We can discuss the presidential debate between Biden and Trump from a multitude of angles. We can analyze it from the vantage point of history, political science, or social justice. We can fact check it or hone in on themes. We can comment based on our limited perspectives, personal values, and agendas.
Alternatively, we can think out-of-the-box and look at the dynamics witnessed during the first debate from an entirely different viewpoint. Relationship experts like myself devote thousands of hours to helping dyads when trust ruptures and fighting or shutdown ensues. We’re experts at dealing with gridlock and not afraid to break up a brawl. Getting our hands dirty and halting conversation threads that derail more significant points is what we do best. We’ve perfected the art of questioning and are rarely distracted by belligerence, posturing, or sarcasm. Nor are we deterred by stonewalling. Like a hawk, we stay focused and can see through the chaos that is conflict –we latch onto the words and expressions that afford the most significant potential for real discourse and, in doing so, rise above the rest.
The easiest way to understand couples therapy, and in turn, to apply it to the presidential debates is to imagine a playground with two kids sitting side-by-side. Let’s suppose an adult’s sitting with them, and since I can be indulgent, let’s imagine this adult is a couples therapist –me, for example. I’m holding a bright blue ball, and I look at the boys, and I say, “Donald and Joe, I’m going to toss this ball to you and see how well you pass it back and forth. I’m going to look for when one of you takes the ball and slams it back at the other so hard they can’t catch it. I’m also going to notice if you take the ball and run off elsewhere, or deliberately drop it and then blame the other. I want to see that you can pass the ball back and forth. Got it?” While I’m at it, I’m likely going to add some rules and say something like, “If at any point it becomes clear to me that either of you can’t play ball, then I will need to jump in, and we will likely take a break, or even stop the game altogether, understood?” (Donald rolls his eyes and purses his lips, Joe nods and looks down at the grass).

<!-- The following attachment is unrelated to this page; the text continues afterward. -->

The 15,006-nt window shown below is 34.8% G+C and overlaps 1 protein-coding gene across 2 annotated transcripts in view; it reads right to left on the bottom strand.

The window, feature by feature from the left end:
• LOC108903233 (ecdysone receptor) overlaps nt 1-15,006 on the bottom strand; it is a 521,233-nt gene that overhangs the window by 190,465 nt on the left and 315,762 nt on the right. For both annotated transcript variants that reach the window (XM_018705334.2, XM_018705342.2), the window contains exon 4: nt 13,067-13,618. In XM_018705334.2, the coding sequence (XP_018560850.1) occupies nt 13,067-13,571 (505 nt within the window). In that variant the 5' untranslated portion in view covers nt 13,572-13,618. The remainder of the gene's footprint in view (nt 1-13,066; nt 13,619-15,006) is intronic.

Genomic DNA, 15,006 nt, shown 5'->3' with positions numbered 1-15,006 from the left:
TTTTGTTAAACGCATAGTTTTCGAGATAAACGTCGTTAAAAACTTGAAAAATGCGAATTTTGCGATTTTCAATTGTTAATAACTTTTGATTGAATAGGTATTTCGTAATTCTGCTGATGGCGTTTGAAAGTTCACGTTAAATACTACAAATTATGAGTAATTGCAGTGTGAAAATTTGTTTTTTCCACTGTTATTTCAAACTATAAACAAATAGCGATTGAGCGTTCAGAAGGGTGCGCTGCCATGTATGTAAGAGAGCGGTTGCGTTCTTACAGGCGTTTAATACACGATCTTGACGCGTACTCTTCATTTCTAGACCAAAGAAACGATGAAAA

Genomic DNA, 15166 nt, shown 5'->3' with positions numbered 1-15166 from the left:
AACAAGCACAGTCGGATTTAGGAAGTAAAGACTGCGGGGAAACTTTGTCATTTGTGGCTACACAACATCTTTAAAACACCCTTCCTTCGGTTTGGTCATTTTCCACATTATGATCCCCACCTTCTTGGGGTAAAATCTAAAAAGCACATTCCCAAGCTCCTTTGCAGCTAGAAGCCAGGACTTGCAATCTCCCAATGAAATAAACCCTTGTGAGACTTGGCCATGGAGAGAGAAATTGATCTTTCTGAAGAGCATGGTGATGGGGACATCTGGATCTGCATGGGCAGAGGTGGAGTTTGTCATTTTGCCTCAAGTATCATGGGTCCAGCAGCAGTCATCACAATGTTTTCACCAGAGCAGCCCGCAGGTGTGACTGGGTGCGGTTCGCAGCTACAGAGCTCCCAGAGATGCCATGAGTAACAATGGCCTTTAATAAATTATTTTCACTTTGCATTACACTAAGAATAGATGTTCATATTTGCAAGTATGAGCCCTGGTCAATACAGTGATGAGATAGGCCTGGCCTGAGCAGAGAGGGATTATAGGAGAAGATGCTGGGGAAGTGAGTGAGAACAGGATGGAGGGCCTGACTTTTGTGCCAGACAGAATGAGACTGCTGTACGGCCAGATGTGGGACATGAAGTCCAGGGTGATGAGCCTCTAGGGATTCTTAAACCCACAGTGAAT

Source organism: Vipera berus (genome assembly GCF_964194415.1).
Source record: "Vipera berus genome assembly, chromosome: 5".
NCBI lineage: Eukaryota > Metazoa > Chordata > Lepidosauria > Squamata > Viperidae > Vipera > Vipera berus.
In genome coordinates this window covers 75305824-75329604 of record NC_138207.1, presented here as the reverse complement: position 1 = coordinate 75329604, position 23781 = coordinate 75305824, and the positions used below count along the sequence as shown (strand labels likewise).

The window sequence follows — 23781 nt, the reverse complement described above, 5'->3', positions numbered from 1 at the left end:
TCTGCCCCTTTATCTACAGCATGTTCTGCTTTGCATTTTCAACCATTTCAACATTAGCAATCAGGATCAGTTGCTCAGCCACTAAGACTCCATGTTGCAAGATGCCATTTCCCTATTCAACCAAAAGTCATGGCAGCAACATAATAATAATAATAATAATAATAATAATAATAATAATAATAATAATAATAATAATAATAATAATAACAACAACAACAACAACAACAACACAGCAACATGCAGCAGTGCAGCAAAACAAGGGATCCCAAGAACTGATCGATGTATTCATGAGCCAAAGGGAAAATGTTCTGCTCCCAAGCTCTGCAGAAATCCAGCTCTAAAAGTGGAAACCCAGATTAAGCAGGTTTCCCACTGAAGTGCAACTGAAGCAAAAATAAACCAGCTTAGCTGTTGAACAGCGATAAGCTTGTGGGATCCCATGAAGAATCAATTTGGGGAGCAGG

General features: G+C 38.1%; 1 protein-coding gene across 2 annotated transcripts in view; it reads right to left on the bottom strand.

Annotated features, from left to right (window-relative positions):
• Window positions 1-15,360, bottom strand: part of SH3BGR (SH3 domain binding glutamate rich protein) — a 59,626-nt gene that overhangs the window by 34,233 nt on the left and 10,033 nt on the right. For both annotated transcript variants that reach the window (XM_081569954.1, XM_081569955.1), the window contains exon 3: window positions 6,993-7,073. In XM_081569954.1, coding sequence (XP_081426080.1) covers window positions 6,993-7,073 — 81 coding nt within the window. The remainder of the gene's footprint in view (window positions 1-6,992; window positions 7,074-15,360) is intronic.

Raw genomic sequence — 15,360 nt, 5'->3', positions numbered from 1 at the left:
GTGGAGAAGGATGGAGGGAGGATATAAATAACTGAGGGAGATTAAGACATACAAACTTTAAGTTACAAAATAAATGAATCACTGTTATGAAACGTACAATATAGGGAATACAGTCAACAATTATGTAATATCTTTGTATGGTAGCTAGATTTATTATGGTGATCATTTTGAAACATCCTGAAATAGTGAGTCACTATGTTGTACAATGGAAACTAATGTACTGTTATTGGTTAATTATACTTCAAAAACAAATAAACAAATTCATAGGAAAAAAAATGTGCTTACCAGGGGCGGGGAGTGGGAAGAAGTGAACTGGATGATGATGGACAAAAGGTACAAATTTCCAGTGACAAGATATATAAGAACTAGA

This beauty of this is, it sets the stage for breaking down every interaction between Donald and Joe and scanning for micro-moments of trouble. We’re no longer looking at the game as a whole. Nor are we going to get lost in the details. The task is simple, and the question is straightforward. Are Donald and Joe tossing the ball back and forth? If not, what just happened, and how might we understand that through the couple’s therapist lens?
Scenario #1: Donald slams the ball in Joe’s face
In the Gottman lexicon, contempt is the equivalent of slamming a ball and is considered, by far, the most destructive behavior associated with conflict. At the core of contempt is self-righteous indignation, a tendency toward viewing the other as fundamentally more flawed than oneself. And while it’s true that contempt frequently manifests as belligerence and name-calling, what is most interesting is how it looks non-verbally. Our bodies speak contempt, way before we open our mouths and put our foot in them. We sneer, roll our eyes, and purse our lips. If you want to use the debates as a means of determining who is the best candidate, go back and watch them with the volume turned off. Scan both Donald and Joe for signs of contempt, devote an hour to observing their body language. Ask your six-year-old who they’d want to play in the sandbox with (therapist note, this a great way to teach them how to discern good guys from bad guys). Spoiler: My daughter picked Joe.
Scenario #2: Donald won’t play ball